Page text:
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About dand

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  • Birthday 08/27/1956

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  1. very sad indeed, i will certainly miss his inputs.
  2. The Luthiers library info i mentioned is pertaining to the 1668 instrument I believe. They also have an interesting set of phtos where they run a laser light across the plates to give visual refererence to the where the arching measurements were taken along with the arching data they collected.
  3. Roger Hargrave also has an excellent artickel on a 1679 Stainer in much the same state of preservation as the 1668 residing at the Museum. You can access Rogers article from his website. These violins are both remarkable in their state of preservation..very little if any modernization. I have a copy of the 1668 technical drawings which I purchased from the museum some years back. The drawings are wonderfully detailed and even include some color photo callouts for a few of the more interesting areas..corners and such. The drawings are not cheep (about 100 USD) but well worth it. I plan to do a build from this set of prints...but have not decided yet about wether to do a baroque version or not. It should be straight forward to build a mold from the data supplied and go from there once you obtain a copy if that ends up being your plan of attack. In addition a full set of color photos can be viewed from the Luthiers library database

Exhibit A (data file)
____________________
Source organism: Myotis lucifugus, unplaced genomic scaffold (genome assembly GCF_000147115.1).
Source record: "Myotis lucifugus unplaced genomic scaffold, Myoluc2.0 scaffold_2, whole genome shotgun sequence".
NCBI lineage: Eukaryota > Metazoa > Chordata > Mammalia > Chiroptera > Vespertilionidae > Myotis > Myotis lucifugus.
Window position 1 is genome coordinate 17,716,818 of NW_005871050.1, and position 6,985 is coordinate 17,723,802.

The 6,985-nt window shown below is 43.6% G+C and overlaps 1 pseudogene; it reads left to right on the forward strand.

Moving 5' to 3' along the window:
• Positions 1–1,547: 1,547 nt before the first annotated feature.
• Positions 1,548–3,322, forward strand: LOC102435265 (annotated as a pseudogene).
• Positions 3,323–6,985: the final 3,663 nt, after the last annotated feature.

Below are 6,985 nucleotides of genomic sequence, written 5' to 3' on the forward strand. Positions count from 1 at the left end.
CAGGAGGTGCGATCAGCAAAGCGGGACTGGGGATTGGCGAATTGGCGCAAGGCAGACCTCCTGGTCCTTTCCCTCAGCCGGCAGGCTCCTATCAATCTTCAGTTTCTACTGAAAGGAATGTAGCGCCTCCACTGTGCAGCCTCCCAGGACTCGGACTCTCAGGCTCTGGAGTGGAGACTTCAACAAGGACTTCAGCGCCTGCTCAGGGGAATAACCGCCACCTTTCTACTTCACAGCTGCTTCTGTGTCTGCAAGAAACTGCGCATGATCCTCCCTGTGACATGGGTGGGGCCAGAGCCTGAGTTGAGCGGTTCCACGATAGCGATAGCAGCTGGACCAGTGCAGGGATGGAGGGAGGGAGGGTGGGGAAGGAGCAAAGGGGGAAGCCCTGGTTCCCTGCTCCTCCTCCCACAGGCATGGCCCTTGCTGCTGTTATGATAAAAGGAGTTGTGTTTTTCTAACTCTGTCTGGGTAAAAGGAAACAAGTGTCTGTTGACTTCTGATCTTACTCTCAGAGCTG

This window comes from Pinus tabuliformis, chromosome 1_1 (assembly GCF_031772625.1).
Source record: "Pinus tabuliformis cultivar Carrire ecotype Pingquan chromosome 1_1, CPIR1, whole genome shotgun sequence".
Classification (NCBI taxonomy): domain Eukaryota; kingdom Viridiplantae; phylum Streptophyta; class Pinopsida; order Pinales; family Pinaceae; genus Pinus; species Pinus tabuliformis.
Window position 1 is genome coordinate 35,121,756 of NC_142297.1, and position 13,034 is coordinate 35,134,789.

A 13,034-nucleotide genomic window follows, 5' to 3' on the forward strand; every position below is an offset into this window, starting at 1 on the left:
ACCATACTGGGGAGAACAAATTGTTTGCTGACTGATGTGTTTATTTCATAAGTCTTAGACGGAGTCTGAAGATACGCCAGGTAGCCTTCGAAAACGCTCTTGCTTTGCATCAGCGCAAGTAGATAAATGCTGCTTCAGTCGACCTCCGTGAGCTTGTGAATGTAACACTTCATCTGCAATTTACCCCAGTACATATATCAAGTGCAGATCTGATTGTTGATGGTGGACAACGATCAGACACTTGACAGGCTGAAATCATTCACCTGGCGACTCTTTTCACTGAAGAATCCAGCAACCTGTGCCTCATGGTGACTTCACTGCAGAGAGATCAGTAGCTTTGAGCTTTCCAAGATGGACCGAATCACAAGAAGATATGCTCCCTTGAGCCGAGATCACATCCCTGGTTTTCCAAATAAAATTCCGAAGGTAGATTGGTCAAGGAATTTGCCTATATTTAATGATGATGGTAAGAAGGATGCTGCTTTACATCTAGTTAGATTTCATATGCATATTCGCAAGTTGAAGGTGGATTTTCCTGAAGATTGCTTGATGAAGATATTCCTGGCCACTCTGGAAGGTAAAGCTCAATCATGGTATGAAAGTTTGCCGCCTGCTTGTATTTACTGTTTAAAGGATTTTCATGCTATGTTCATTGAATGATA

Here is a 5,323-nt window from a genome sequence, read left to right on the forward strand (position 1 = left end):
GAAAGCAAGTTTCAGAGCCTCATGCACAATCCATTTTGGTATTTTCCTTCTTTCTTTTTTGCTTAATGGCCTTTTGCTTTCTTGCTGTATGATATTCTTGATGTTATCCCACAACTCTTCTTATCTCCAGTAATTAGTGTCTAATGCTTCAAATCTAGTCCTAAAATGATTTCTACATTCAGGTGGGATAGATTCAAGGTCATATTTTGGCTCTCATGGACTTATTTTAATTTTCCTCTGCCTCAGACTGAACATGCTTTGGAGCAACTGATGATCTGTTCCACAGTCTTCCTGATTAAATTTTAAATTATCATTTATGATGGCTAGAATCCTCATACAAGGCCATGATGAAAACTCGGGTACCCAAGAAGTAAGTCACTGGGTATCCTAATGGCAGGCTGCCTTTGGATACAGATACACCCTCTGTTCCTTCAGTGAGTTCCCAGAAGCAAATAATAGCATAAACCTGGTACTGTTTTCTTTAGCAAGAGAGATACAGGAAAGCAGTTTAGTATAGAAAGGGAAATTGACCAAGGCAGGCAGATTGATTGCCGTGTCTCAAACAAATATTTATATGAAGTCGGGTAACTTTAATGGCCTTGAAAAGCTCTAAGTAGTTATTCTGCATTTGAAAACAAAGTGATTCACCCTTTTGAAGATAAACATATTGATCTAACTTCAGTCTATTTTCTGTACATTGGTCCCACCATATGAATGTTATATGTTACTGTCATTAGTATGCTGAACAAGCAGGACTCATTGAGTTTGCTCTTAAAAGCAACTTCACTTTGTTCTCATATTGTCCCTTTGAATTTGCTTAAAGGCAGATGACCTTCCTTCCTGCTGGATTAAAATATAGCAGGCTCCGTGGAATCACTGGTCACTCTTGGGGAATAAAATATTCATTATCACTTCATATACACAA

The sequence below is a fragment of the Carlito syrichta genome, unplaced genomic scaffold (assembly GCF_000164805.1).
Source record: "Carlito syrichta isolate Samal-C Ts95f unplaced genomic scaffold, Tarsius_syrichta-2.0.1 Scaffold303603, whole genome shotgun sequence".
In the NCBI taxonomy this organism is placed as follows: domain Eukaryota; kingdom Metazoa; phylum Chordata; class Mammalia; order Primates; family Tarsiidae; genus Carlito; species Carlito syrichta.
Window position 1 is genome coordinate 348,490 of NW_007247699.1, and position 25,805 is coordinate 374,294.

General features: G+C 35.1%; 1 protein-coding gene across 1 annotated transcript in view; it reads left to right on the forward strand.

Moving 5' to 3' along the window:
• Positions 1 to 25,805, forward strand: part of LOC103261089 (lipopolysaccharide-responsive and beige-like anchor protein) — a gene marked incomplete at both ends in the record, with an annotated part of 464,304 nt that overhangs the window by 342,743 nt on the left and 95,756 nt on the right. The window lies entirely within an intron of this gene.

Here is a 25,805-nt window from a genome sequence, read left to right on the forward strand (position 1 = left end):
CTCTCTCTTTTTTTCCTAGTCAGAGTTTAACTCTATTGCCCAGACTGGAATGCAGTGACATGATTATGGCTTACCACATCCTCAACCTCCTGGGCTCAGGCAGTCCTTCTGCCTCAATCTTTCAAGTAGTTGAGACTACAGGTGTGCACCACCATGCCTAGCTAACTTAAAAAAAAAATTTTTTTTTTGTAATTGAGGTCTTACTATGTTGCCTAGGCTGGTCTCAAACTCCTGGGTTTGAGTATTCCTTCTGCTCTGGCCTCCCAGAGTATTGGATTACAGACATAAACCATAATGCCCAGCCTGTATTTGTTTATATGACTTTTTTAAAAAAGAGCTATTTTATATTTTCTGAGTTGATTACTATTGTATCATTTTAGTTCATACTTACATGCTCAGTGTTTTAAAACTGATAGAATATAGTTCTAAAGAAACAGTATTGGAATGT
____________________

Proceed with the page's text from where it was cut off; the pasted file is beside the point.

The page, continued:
4. Good work on the tools...amazing what can be done with some coal .. There is a TV show called forged in fire...where they pit 3-4 smiths against each other with limited time to create various forged blades...great fun... Watched an oriental dude work on a small sword using a small charcoal grill in his backyard...the neighbor called the fire department at one time..lots of smoke... I think he ended up taking first place in that round of competition... fun stuff.... made me think about picking up a small forge. (to much else going on though) The gouges look like really good stuff. Nice to be able to make sweep and depth what you like. Cool stuff Arno.
  5. Nice work....I have been through the pictures several times. Nice to see something less traditional. I am curious about the pegs...I assume you made them...what was the wood choice? The overall effect is stunning. bravo!
  6. I can also atest to his character... extremely pleasant guy to be around. I used to frequent his shop to visit a young Polish violn maker he had working on the top floor (Lukas Wronski) quite the artist. I got the opportunity to handle a fiddle he made in honor of the OK statehood centennial.. carved head and inlayed turquois. Thing of beauty. I hope it was not a victim of the inferno. I think Byron met Lukas on some fiddle cruze he was involved with and somehow managed to convince him to hangout in Guthrie for a spell... gave him the loft to work out of... once again just the way he rolled. Wronksi left to start a shop in NYC some years back. Anyway.. my heart goes out to Byron and his family... I certianly hope the City helps him re-establish.. he has done so much for the community over the years (Blue grass festival for example).